Dennis’ bill requires annual reporting to the Mayor and City Council on the progress and state of the Equal Opportunity/Equal Access Program; budgetary line-item for the position of Equal Opportunity/Equal Access Assistant Director; and an “annual review” of “adherence and commitment” to the ordinance.

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Foreign Direct Investment strategy discussed: On Thursday, the Finance Committee considers a memorandum of understanding between the city and JAXUSA (a partnership of the local Chamber of Commerce) to devise a foreign direct investment strategy and to manage an “export enhancement plan initiative.”

The export plan is part of a process that began in 2013, when Jacksonville was one of just eight cities in the Brookings Institution’s global cities initiative, and comes after years of study.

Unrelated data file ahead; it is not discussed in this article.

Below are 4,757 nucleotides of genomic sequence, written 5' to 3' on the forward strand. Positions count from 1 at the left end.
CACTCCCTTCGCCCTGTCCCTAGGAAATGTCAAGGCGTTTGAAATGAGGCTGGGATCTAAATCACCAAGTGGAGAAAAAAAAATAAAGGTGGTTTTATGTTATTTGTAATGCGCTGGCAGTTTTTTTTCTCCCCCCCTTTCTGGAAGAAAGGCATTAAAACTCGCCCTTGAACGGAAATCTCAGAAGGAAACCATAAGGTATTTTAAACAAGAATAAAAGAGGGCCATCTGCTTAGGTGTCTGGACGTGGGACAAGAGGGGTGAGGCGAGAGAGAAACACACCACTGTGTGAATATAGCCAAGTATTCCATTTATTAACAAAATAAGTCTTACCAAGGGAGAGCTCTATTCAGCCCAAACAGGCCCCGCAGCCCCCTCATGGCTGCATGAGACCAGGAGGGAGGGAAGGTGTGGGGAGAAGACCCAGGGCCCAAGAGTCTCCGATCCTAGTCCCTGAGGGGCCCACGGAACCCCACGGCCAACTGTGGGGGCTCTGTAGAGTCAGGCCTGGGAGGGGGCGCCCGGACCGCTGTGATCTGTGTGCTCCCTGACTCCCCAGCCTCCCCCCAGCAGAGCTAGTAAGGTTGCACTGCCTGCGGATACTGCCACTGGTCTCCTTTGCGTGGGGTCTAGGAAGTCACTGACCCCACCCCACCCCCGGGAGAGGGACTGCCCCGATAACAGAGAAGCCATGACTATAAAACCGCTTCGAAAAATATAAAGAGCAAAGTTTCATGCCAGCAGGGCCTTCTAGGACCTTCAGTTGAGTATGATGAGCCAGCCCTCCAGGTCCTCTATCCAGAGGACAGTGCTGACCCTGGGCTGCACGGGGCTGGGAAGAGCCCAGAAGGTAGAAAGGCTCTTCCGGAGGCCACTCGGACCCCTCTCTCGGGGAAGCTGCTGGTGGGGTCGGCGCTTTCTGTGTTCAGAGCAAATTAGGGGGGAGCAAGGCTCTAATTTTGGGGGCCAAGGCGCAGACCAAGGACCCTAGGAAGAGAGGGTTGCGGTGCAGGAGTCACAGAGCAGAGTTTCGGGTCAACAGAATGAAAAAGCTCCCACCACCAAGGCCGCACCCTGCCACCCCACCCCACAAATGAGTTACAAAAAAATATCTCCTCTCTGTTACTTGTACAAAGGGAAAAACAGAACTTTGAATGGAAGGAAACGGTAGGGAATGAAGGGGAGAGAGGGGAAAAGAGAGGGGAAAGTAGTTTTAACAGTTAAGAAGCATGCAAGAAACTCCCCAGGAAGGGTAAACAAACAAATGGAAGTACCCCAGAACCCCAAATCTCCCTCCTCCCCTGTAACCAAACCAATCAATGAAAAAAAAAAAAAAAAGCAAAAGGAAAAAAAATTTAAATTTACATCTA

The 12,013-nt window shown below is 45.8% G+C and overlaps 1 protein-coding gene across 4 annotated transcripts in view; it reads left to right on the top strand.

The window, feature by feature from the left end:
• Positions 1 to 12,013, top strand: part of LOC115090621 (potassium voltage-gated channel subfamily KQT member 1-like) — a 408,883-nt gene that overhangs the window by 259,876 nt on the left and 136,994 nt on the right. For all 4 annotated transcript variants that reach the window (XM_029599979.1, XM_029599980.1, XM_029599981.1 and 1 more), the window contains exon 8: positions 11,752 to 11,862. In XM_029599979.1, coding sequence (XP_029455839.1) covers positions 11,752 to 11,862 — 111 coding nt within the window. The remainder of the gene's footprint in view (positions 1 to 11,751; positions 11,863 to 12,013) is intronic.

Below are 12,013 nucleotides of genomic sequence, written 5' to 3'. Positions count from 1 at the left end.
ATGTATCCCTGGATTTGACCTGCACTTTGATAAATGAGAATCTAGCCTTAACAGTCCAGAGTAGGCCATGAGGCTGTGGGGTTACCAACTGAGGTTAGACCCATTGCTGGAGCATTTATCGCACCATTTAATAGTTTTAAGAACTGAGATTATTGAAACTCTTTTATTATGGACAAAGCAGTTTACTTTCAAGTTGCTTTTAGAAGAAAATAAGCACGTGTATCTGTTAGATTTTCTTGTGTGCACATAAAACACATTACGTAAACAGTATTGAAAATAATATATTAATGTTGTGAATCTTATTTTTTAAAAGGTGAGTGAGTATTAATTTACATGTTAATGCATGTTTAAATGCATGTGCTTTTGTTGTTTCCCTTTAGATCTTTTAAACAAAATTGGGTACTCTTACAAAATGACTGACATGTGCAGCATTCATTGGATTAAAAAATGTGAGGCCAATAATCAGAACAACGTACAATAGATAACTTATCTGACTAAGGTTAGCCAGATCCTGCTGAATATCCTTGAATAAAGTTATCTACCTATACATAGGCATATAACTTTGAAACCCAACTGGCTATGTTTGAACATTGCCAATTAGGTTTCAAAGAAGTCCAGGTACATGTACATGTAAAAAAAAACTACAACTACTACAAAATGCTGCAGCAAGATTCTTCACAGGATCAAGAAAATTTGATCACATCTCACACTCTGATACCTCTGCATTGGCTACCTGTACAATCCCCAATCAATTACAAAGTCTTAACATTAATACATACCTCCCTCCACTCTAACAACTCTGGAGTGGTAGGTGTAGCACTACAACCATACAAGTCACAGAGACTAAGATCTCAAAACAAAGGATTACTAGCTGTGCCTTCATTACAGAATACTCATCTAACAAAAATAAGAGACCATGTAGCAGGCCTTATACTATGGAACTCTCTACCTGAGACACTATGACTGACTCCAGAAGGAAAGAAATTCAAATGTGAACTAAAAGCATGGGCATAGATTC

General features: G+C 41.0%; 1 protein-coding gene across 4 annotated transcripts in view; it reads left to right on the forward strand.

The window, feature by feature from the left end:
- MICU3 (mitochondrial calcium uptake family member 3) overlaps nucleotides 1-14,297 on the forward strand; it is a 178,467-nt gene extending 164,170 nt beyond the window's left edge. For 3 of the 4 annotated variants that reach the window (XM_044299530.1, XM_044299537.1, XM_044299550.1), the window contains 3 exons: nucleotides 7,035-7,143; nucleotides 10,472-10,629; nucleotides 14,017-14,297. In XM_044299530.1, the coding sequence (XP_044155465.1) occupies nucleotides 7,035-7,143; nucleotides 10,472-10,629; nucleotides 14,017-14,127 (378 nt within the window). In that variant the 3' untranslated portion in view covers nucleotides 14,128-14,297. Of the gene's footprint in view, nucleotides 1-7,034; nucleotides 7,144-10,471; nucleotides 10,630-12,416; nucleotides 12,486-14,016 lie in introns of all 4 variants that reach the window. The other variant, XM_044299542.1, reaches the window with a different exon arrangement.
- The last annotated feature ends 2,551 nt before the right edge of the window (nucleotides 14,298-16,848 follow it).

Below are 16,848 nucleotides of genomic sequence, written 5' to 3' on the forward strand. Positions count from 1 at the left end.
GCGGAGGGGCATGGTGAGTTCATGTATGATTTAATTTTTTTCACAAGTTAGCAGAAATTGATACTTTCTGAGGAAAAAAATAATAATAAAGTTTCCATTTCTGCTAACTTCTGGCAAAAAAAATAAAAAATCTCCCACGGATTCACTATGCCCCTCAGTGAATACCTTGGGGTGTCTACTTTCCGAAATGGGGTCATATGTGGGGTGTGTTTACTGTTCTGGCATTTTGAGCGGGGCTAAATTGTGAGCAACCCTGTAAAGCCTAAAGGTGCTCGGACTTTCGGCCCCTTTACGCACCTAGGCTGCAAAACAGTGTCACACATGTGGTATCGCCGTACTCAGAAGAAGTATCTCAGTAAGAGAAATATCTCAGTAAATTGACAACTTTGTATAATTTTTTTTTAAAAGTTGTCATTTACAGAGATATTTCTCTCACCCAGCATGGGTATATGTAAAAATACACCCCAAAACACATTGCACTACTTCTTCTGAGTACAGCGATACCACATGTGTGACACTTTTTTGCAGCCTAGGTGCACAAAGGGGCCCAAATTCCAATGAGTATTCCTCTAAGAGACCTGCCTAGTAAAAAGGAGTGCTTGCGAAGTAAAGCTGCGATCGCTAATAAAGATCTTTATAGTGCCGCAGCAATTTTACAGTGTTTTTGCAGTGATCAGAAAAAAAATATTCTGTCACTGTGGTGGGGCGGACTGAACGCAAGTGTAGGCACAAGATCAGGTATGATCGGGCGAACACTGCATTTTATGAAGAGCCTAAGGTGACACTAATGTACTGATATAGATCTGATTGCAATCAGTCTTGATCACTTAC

“The MOU calls for JAXUSA to establish a “one-stop shop” to provide interested businesses with information, research and assistance in developing export activities; to create a Global Cities Advocacy Team to lead the implementation effort; to conduct outreach activities to at least 25 potential export businesses,” reads the bill summary.

It is a $60,000 deal for one year, with provisions for renewal.

Jacksonville mayor, sheriff’s office prepare for ShotSpotter legislation

Emails between senior staff in the Jacksonville mayor’s and sheriff’s offices offer a unique look at how legislation is nurtured through the process.